This article explores the importance of Japan's many flowers. It further considers why the Sakura has become such an icon and why it has replaced other blossoms such as the plum.
By special guest blogger: Oliver Trapnell Nuclear issues are voiced strongly in Japan, and have had a direct impact on thousands of lives not only in Hiroshima, Nagasaki and Fukushima but also from cases such as the Daigo Fukuryū Maru (No. 5 Lucky Dragon fishing boat whose story inspired the Godzilla movies). Despite the sensitivity … Continue reading The Stories of Survivors
By special guest blogger: Oliver Trapnell Shinjuku is home to a grand number of cafes, bars and clubs that cater to the variety of lifestyles that exist in Tokyo. No matter where you come from, you will find something that suits your tastes in this bustling Tokyo ward. On this occasion, I've gone hunting for … Continue reading Jazz in Shinjuku: hitting the right note
By special guest blogger: Oliver Trapnell Harajuku is a popular Tokyo neighbourhood. So much so that many might conclude that it is a guaranteed tourist trap, luring us into the packed, pop-idol lifestyle that permeates the area. More than often than not, a visitor here can end up being swept along Takeshita Street by the … Continue reading Looking for the sweet edges of Harajuku
Tottori is known for many things including being the least populous prefecture in Japan and being the home of some of Japan's most famous manga cartoonists. In spite of its small population, Tottori is host to two airports, one international and the other purely domestic. Both airports feature in their names and decor some of … Continue reading The Airports of Tottori: Tourist Destinations in their Own Right
It's called the "Rose of Winter", and with good reason. Tsubaki, Japanese camellia, blooms most prolifically from January to early April. One great place to enjoy these blooms is the Hagi Camellia Festival (February 17, 2018-March 21, 2018). Hagi is an old castle town on the Japan Sea coast of Yamaguchi Prefecture. It is particularly … Continue reading Hagi’s Camellia Festival – a celebration of the Rose of Winter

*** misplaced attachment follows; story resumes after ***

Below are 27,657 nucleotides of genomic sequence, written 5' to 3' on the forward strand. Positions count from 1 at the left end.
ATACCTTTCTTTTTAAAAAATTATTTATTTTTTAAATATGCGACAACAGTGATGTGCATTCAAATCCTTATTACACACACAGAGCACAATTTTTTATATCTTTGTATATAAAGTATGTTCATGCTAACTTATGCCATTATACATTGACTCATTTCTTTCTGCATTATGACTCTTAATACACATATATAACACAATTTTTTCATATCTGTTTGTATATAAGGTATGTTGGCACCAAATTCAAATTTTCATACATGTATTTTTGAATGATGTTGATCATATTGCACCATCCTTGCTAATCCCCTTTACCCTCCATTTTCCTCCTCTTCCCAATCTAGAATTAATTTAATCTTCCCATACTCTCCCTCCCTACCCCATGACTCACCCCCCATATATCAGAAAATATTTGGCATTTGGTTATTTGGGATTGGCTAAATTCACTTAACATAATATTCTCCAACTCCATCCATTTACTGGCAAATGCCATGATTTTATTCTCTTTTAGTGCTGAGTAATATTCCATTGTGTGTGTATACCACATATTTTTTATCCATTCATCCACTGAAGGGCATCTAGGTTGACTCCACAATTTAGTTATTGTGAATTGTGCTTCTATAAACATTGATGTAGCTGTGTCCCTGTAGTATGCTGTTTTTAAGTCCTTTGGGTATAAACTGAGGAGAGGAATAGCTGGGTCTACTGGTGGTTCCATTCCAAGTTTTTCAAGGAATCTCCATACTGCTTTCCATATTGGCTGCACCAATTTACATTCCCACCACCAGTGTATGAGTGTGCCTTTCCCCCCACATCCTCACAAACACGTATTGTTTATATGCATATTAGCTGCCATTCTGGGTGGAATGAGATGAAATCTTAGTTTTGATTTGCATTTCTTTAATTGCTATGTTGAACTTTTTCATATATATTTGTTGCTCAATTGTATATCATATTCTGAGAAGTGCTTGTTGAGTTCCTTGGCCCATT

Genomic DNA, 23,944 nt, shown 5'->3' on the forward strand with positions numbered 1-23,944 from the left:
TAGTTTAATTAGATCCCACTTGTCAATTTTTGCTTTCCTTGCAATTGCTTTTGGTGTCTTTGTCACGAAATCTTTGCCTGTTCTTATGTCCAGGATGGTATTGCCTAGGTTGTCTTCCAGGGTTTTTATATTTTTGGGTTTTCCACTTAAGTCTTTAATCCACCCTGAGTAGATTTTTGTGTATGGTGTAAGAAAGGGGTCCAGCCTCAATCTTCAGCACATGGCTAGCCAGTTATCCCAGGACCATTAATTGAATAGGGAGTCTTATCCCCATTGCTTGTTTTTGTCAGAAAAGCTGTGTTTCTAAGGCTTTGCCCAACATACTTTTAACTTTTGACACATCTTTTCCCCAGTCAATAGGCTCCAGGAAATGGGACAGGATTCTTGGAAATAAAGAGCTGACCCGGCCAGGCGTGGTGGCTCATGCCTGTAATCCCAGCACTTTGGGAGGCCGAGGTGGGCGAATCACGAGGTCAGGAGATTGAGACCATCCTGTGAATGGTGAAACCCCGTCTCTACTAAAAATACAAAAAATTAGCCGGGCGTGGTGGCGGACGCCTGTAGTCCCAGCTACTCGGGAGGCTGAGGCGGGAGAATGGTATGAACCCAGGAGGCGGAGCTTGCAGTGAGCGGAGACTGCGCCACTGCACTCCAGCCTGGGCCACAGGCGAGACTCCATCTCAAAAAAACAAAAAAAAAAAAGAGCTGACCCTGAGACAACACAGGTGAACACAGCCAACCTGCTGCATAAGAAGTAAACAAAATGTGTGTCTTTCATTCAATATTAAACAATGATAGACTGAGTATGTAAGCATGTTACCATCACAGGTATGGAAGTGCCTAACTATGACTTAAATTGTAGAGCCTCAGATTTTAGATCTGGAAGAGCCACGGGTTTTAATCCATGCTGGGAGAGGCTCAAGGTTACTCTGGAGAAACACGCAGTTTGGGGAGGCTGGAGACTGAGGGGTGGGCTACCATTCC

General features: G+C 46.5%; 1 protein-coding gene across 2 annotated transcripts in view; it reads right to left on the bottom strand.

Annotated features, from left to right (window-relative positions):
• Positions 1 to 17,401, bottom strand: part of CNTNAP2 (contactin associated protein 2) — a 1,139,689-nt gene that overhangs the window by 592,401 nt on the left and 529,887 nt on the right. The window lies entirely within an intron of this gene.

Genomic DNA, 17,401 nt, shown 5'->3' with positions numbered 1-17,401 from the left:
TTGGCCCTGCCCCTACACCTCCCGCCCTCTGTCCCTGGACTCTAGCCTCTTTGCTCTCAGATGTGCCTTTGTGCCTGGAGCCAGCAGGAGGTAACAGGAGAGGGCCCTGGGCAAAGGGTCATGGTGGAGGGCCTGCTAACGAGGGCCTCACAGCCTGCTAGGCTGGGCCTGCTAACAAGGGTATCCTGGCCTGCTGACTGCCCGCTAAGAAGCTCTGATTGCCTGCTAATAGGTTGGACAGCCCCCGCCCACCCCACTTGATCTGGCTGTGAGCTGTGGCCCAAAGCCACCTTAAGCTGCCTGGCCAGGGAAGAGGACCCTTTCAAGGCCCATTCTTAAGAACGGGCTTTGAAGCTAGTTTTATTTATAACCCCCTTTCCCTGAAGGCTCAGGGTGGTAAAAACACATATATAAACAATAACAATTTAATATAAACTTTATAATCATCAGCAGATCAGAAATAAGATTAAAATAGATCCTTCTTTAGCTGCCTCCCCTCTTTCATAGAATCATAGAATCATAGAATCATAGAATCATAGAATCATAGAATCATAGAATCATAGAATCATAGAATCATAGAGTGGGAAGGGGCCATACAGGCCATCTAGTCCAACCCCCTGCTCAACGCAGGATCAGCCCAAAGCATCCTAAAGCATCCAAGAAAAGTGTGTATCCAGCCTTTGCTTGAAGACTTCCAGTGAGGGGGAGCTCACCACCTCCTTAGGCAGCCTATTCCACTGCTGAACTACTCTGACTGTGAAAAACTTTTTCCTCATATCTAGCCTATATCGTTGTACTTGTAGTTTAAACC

"Modern" Japan dates from the Meiji Restoration of 1868. During the reign of the Emperor Meiji (1868-1912), Japan modernized and Westernized. This transformation included not only Japan's political, economic, and education systems, but also various aspects of fine arts. With respect to the latter, many feared that Japan's cultural identity might be lost in the … Continue reading Nihonga: Distinctly Japanese Modern Art
I'm not very fond of cold weather, which is perhaps one reason I particularly love the soothing steam of a good hot bowl of soup when I come in from the cold. I daresay I'm not alone in these sentiments. The Tohoku region of Japan, famously cold and snowy in winter, has many hearty winter … Continue reading Hachinohe Bouillabaisse Festa – absolutely a reason to go north in winter
Stepping into the latest exhibition at Shibuya's Toguri Museum of Art, I felt as if I was in heaven. The exhibition, entitled "Beautiful Glazes in Ko-Imari Ware", features the glazes used on Ko-Imari ware, some of Japan's earliest refined porcelains, dating back to the 17th century. The pieces on display are exquisite. It was refugee … Continue reading The colors of Ko-Imari: it’s all about the glaze
This article introduces readers to the gold mining legacy of the town of Toi, in western Izu. Through February 4, 2018, the site of the gold mine has a special night-time illumination of its early cherry blossoms, making this a great time to visit! (Archived article – Originally published by Japan Today.)
Perhaps it's the result of a frugal upbringing or perhaps it's the fact that the day is cold and rainy and I want something to warm me, but as I am walking along the street, a sign that says "free coffee" catches my eye. What's weird is that a price is given just below those … Continue reading What does it mean to be free?
Old stone quarries are fascinating places to explore. They are full of man-made shapes and angles that nature is working to reclaim. At Nokogiriyama (lit. Sawtooth Mountain) in Chiba--a perfect distance for a day trip from Tokyo--, part of the mountain was quarried away over several decades, leaving lots of fun nooks and crannies to … Continue reading Nokogiriyama – stepping it up on Sawtooth Mountain